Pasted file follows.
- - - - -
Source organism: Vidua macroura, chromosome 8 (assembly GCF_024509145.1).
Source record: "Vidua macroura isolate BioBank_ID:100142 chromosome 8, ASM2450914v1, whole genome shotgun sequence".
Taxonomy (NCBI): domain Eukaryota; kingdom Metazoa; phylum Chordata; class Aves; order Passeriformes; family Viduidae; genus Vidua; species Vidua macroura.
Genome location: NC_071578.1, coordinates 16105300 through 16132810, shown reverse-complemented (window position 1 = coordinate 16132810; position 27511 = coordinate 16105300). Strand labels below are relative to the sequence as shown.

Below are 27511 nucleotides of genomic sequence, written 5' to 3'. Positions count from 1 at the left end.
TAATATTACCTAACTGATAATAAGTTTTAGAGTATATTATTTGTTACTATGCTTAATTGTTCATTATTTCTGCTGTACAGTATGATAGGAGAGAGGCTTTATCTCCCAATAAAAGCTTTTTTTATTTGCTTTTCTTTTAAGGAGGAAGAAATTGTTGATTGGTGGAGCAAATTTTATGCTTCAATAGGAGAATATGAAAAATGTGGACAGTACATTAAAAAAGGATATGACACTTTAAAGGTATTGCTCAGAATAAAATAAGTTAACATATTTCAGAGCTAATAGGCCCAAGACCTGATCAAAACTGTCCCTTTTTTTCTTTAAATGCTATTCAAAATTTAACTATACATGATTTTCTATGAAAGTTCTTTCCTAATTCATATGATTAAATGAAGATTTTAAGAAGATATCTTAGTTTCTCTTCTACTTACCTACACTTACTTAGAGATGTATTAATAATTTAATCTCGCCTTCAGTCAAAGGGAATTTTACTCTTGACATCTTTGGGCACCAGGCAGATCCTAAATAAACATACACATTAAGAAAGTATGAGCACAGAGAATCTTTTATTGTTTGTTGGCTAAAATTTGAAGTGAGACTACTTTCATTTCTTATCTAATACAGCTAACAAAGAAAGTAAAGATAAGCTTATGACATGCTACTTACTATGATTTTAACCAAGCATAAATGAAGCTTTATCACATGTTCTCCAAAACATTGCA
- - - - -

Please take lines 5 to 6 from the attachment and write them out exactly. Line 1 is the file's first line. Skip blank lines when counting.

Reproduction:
Below are 27511 nucleotides of genomic sequence, written 5' to 3'. Positions count from 1 at the left end.
TAATATTACCTAACTGATAATAAGTTTTAGAGTATATTATTTGTTACTATGCTTAATTGTTCATTATTTCTGCTGTACAGTATGATAGGAGAGAGGCTTTATCTCCCAATAAAAGCTTTTTTTATTTGCTTTTCTTTTAAGGAGGAAGAAATTGTTGATTGGTGGAGCAAATTTTATGCTTCAATAGGAGAATATGAAAAATGTGGACAGTACATTAAAAAAGGATATGACACTTTAAAGGTATTGCTCAGAATAAAATAAGTTAACATATTTCAGAGCTAATAGGCCCAAGACCTGATCAAAACTGTCCCTTTTTTTCTTTAAATGCTATTCAAAATTTAACTATACATGATTTTCTATGAAAGTTCTTTCCTAATTCATATGATTAAATGAAGATTTTAAGAAGATATCTTAGTTTCTCTTCTACTTACCTACACTTACTTAGAGATGTATTAATAATTTAATCTCGCCTTCAGTCAAAGGGAATTTTACTCTTGACATCTTTGGGCACCAGGCAGATCCTAAATAAACATACACATTAAGAAAGTATGAGCACAGAGAATCTTTTATTGTTTGTTGGCTAAAATTTGAAGTGAGACTACTTTCATTTCTTATCTAATACAGCTAACAAAGAAAGTAAAGATAAGCTTATGACATGCTACTTACTATGATTTTAACCAAGCATAAATGAAGCTTTATCACATGTTCTCCAAAACATTGCA